June 1, 1928 - April 8, 2005
William C. Denison of Corvallis died on April 8 at Good Samaritan Regional Medical Center after a lengthy illness. He was 76.
He was born in Rochester, N.Y., to Glenn Morris Denison and Rhoda Taylor Torrance Denison. He married Margaret Roxanne Mellinger in Chicopee, Massachusetts on Sept. 11, 1948. He received bachelor's and master's degrees in botany from Oberlin College in 1950 and 1952 and a doctoral degree in mycology from Cornell University in 1956.
He was an assistant professor in the department of biology at Swarthmore College from 1955 to 1966. He was an associate professor in the department of botany and plant pathology at Oregon State University from 1966 until his retirement in 1993.
He taught general botany, mycology, plant ecology and plant pathology. Many of his students received their doctoral degrees and became scientists, professors and mycologists. In 1992, OSU presented him with the Loyd Carter Award for Outstanding and Inspirational Teaching.
His diverse research and publications involved mushrooms, molds, and lichens. He published "Air Quality Monitoring with Lichens." During the early 1970s, he led a team that adapted rock-climbing techniques to ascend 450-year-old Douglas-fir trees at the H. J. Andrews Experimental Forest. They mapped the structure of the canopy, inventoried the epiphytic lichens and measured their available nitrogen and its contribution to the forest.
He founded Northwest Mycological Consultants in 1985. NMC currently provides mushroom growers with quality mushroom spawn, focusing primarily on shiitake. NMC has been involved with mushroom research, contracts, and consulting farmers throughout the world. The company maintains a large variety of cultures, and supplies growers with technical support, equipment and sterilization supplies.
Bill contributed his expertise on mushrooms and lichens to the Forest Ecosystem Management Assessment Team, which wrote the Northwest Forest Plan.
He co-founded the Willamette Institute of Biological Control, a non-profit dedicated to developing practical, environmentally-friendly pest control solutions. This group convinced the Oregon Department of Agriculture to substitute Bt (Bacillus thuringiensis) for toxic sprays to eradicate the gypsy moth.
In the early 1990s, Bill became concerned that the importation of green logs from Siberia might introduce invasive fungal or insect pathogens that could destroy Oregon's Douglas-fir forests as the American Chestnut and the American Elm had been destroyed in the past. He knew that inspections by the Animal and Plant Health Inspection Service had frequently failed to keep pathogens out of the United States. His court testimony resulted in an injunction banning the importation of unprocessed wood products from all countries except Canada and Mexico.
In 2004 he made contact with the Far East Forestry Institute of the Ministry of Russian Natural Resources. They were enthusiastic about receiving sterile Douglas fir seeds to plant in their nursery. Over many years, they would see if the seedlings and mature trees were susceptible to Asiatic pests. His failing health prevented him from continuing this project, but his colleagues and Willamette Institute have promised to see it through.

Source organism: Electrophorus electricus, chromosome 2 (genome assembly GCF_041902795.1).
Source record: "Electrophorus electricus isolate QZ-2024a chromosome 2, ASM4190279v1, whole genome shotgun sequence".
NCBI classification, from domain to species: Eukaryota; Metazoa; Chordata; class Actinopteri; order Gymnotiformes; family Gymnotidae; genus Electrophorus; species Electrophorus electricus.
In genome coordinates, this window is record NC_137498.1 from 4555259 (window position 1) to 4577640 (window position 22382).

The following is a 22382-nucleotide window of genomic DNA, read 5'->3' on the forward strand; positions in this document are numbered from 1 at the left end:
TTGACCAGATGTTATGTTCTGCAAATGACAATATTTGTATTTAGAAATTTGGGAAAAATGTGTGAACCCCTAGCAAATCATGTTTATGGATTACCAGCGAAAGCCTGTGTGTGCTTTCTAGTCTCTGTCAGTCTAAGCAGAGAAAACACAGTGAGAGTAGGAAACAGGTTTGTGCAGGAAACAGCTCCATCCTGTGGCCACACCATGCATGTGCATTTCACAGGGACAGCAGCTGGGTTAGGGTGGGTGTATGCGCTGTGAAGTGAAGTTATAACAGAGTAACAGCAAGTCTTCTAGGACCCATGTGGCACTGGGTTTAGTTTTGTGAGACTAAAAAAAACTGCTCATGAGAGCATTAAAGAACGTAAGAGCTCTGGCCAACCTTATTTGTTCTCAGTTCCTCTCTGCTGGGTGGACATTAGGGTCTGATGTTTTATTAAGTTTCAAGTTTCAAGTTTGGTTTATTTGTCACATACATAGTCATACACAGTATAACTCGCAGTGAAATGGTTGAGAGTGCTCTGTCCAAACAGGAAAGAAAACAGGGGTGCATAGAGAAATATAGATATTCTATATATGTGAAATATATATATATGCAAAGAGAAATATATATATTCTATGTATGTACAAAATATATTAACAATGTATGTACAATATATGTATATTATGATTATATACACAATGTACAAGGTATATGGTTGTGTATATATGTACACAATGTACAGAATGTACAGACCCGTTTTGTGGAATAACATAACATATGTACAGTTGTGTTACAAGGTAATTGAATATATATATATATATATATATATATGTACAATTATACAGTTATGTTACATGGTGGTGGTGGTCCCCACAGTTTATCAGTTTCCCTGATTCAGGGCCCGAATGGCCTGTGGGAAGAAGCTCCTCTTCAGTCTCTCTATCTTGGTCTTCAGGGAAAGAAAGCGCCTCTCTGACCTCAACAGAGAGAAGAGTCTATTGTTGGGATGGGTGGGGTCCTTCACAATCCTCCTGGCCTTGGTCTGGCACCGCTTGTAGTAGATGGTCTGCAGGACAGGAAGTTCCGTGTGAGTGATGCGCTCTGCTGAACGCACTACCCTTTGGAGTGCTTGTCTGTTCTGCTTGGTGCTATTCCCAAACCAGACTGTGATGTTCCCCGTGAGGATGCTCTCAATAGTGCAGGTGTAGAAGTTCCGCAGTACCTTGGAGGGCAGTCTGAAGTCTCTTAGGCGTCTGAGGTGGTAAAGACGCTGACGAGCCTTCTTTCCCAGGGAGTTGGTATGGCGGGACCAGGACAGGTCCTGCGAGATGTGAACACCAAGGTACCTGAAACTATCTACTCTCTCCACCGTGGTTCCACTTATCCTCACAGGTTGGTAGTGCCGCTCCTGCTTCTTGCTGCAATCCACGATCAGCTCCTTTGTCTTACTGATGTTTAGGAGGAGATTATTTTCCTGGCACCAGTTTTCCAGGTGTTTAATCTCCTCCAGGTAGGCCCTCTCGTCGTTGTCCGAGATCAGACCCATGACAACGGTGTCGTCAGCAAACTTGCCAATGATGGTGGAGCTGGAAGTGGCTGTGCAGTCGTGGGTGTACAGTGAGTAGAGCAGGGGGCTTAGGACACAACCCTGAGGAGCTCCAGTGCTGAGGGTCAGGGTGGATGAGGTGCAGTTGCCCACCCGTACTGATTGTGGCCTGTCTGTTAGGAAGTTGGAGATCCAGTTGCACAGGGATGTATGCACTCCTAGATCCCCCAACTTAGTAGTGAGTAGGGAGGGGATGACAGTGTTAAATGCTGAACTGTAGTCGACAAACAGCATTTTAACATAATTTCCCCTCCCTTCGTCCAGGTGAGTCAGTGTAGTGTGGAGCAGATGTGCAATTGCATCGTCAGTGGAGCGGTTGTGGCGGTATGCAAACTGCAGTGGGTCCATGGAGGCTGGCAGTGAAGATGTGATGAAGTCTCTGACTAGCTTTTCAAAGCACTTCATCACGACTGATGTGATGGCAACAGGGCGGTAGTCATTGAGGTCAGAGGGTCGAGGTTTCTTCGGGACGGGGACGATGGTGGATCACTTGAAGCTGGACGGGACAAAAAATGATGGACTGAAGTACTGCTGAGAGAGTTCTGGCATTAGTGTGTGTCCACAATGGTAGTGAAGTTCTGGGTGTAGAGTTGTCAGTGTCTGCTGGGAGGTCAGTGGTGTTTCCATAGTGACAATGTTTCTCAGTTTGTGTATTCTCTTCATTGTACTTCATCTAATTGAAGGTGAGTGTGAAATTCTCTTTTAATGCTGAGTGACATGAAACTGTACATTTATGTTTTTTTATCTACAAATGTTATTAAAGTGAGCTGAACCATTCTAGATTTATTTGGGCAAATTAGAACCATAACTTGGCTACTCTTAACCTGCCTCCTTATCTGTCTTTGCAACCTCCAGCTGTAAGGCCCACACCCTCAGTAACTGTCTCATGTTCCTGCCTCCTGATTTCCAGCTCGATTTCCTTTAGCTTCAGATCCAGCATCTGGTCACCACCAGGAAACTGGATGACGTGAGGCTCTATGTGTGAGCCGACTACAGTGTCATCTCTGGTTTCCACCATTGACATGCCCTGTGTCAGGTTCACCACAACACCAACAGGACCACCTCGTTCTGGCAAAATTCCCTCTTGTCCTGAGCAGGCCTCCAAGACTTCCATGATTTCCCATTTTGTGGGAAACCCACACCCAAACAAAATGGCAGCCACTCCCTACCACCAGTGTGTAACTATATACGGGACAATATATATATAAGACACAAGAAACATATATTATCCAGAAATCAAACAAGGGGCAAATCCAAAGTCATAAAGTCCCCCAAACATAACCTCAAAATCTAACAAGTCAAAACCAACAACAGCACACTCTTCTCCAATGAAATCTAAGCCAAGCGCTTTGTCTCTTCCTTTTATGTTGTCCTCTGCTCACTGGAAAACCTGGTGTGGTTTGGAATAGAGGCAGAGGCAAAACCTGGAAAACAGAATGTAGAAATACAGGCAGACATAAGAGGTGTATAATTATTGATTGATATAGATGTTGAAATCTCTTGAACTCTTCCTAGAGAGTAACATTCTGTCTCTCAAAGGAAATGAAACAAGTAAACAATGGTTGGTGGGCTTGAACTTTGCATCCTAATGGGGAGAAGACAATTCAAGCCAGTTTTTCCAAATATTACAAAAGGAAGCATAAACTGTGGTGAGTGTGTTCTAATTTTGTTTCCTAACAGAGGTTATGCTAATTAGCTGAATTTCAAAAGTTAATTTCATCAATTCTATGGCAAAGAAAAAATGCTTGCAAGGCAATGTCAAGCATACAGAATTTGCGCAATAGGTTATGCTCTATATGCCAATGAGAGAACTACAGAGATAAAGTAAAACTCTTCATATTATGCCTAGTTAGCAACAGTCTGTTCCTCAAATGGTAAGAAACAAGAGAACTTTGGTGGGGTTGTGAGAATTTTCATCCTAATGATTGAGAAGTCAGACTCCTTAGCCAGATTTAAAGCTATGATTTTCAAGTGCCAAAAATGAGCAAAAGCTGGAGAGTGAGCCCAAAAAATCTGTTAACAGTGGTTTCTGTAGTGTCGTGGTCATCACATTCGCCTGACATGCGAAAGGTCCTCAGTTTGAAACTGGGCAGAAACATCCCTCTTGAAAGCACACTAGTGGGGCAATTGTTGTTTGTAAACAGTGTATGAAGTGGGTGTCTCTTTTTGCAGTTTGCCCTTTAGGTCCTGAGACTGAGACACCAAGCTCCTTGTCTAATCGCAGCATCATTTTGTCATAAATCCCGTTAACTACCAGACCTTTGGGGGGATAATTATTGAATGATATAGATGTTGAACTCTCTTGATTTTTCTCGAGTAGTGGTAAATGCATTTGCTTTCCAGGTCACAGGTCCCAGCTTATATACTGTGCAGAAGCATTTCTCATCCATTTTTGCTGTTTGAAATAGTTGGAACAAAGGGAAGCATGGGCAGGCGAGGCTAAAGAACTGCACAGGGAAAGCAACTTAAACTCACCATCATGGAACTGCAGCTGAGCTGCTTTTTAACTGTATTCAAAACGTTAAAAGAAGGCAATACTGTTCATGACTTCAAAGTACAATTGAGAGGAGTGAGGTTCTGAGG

His research and consulting have taken him to Costa Rica, Mexico, Bhutan, and Pohnpei Micronesia. In the late 1990s, Bill made three trips to Russia as a volunteer for Agricultural Cooperative Development International/Volunteers in Overseas Cooperative Assistance, a non-profit, international development agency. He provided technical assistance on mushroom growing to farmers, cooperatives, and government agencies.
His scientific studies continued after retirement. He located areas where Lobaria lichens thrived, then observed and photographed their fruiting bodies (ascospores) over several seasons. He also collected ascospores and developed ways to germinate them in culture.
His community projects have included serving as a draft counselor during the Vietnam War, being faculty advisor for the Association of Conscientious, Thoughtful Students, which started the First Alternative Natural Foods Coop, being active in land use planning, helping form Adair's Volunteer Fire Department, and making 106 blood donations to the American Red Cross-a total of 13.25 gallons.
He is survived by his wife, Margo, and their four children and spouses: R. Ford Denison and Cindy Tong; Thomas C. Denison, Elizabeth Kerle and their sons, Carson and Paul; Glenn T. Denison and Shelly Nielson Denison; and Rebecca S. Denison, Daniel Johnston and their daughters, Sarah and Sophia. He is also survived by his sister and brother-in-law, Ann D. Lawrence and Robert Lawrence, and numerous other relatives and friends.
A celebration of Bill's life will be from 4 to 8 p.m. Saturday, May 7, at the First United Methodist Church Community Center, 1165 N.W. Monroe Ave. Bring food for a potluck; table service will be provided. Friends may share their experiences and memories during the meal. A square dance will follow. Please RSVP to 745-5811.
Memorial contributions to support the Russian-American Douglas-fir Project may be made to Willamette Institute, 25776 Alpine Road, Monroe, OR 97456.
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